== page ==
Hello, my name is***** and I have over 20 years of experience as a veterinarian. I am sorry to hear that Sapphire has been suffering from wheezing like episodes, with noises like she is trying to push something out of her nose, and today on her walk this was followed by open mouth gagging. This sounds like episodes of reverse sneezing.
Do your girl's episodes look like the dog in the video in the link below?
Dogs that are overweight do tend to suffer from more upper respiratory difficulties as they tend to have more obstruction and loose tissue around the soft palate/pharynx. That could explain her episodes somewhat.
But her weight may not he whole picture/cause.
Reverse sneezing episodes can be secondary to inhaled irritants and how sensitive she is to them. They can be related to respiratory infections. They can be related to gastroesophageal reflux, excitement or post nasal drip or an overlong soft palate. Sometimes dogs will inhale a piece of plant material and until it dislodges they will have episodes.
In most cases these episodes can be stopped by rubbing her throat and getting her to swallow, so I would try that maneuver as soon as she starts. While these episodes aren't harmful as it's just a spasm of the muscles around the pharynx because of the irritant, it's no fun to watch and in her case it sounds like they are somewhat interfering with her quality of life because she is having several and led to her gagging this morning on her walk.
If it is because of gastroesophageal reflux then using Pepcid-ac (famotidine) may help. Give her Pepcid-ac (or generic famotidine) at a dose of 0.25mg to 0.5mg per pound of body weight orally every 12 hours for 2 to 3 weeks. That's one quarter of a 10mg tablet per 5 to 10 pounds of body weight every 12 hours. If this helps she can stay on it as needed as Pepcid is quite safe. You can even try once daily therapy before bed at night after a couple weeks. Reflux tends to happen more when dogs are laying down and sleeping as the gastroesophageal sphincter relaxes and acid can passively reflux up into the esophagus and pharynx. This irritant only causes more tissue swelling, thus dogs with reflux will also snore more. It may help her to get her to sleep with her head raised.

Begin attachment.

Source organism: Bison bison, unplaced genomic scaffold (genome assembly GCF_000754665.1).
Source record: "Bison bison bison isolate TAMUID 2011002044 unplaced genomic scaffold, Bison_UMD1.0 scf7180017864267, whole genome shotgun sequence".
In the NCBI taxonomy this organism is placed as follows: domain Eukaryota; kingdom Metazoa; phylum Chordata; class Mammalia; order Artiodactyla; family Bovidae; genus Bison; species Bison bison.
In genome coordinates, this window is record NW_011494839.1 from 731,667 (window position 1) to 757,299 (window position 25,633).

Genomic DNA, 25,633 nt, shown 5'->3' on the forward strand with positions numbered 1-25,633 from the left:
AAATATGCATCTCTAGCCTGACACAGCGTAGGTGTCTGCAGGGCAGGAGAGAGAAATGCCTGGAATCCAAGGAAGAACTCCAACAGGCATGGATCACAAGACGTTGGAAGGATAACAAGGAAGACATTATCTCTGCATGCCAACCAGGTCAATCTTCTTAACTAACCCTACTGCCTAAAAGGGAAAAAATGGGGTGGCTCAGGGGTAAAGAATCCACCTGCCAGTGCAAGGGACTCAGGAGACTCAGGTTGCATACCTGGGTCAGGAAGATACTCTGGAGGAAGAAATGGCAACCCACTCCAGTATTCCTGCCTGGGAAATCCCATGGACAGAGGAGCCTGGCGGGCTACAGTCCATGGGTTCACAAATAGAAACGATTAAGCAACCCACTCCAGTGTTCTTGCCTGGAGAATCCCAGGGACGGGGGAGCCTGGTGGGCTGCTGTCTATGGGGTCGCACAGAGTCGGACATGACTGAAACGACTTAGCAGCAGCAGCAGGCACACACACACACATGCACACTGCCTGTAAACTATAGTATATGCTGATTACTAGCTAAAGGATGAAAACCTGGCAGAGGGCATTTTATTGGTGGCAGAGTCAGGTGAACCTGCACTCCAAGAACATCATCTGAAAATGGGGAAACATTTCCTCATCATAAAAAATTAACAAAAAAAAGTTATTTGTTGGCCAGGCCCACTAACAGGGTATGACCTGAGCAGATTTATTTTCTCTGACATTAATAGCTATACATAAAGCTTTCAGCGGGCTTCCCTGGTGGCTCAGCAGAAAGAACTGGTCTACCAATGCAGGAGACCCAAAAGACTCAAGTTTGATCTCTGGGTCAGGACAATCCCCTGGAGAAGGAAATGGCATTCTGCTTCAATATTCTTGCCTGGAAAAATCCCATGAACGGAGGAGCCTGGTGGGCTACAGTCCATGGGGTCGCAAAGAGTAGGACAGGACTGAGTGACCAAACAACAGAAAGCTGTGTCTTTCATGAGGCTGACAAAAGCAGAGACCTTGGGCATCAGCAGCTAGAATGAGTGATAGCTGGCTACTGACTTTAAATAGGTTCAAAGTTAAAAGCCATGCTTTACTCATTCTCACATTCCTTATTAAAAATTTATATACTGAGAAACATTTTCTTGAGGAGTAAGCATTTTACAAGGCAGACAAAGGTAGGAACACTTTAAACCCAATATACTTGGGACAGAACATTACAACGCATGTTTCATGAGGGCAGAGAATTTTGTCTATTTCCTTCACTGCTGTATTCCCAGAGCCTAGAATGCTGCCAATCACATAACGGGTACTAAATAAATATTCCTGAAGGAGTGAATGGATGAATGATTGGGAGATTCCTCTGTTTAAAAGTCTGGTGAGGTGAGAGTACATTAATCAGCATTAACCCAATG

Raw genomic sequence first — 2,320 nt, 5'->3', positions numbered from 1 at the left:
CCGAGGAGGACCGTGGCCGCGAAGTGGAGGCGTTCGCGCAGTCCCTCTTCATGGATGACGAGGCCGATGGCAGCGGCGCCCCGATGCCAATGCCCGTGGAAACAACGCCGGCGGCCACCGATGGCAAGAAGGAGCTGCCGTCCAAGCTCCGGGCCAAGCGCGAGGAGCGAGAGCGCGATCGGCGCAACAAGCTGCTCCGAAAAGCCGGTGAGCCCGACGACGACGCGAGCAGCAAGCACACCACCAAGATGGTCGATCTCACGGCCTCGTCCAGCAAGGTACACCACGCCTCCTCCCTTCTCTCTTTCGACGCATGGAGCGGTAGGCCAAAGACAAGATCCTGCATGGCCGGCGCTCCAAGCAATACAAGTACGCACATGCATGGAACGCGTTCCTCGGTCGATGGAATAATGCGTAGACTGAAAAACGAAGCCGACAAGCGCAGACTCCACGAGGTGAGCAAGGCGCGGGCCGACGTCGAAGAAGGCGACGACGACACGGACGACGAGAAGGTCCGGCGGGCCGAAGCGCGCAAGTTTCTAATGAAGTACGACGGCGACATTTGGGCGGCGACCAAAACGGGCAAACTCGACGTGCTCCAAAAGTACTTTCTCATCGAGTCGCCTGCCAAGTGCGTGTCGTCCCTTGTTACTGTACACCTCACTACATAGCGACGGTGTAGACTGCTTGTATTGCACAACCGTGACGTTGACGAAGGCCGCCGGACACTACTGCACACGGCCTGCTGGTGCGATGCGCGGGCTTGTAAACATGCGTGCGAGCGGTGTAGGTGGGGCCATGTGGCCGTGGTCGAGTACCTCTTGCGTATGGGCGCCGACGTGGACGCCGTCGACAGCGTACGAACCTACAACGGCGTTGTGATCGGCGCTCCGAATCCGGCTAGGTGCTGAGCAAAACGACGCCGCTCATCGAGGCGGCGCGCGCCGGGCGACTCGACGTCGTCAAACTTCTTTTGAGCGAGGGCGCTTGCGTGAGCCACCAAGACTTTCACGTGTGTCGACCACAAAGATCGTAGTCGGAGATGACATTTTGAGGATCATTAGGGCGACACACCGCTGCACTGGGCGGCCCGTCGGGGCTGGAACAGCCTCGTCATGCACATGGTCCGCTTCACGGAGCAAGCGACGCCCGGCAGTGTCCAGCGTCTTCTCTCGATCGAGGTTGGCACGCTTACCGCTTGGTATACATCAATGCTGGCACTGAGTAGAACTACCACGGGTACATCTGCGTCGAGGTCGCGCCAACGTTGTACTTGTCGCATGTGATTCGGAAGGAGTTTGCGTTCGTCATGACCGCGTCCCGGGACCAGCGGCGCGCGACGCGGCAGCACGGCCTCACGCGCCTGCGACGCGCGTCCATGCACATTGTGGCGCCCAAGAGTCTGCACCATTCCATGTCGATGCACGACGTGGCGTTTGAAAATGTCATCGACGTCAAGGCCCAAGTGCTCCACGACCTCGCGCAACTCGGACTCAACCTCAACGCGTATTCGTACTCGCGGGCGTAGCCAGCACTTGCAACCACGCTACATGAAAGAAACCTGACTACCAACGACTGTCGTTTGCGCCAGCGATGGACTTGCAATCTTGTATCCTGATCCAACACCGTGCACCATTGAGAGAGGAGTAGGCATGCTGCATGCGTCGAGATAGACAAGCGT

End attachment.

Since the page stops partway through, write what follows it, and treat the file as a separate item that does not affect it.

If it is related to an overlong soft palate then surgery may be required eventually if this is interfering with her enjoyment of life or leading to breathing problems.
Sometimes reverse sneezing can be related to dental or gum disease and the secondary inflammation from chronic infections. If this is the case a good cleaning should improve things tremendously.
Rarely this can be related to an inner ear infection and the effects of the infection dripping down his throat.
Another rare cause would be a pharyngeal or laryngeal polyp or tumor.
Foreign material snorted up into her nose (a blade of grass, plant awn, chunk of food) can also cause episodes of reverse sneezing.
Sometimes we need to sedate them and take dental radiographs and examine the pharynx and up behind the soft palate to find the cause, so that is always an option if this is worsening for her.
Please let me know if you have any further questions.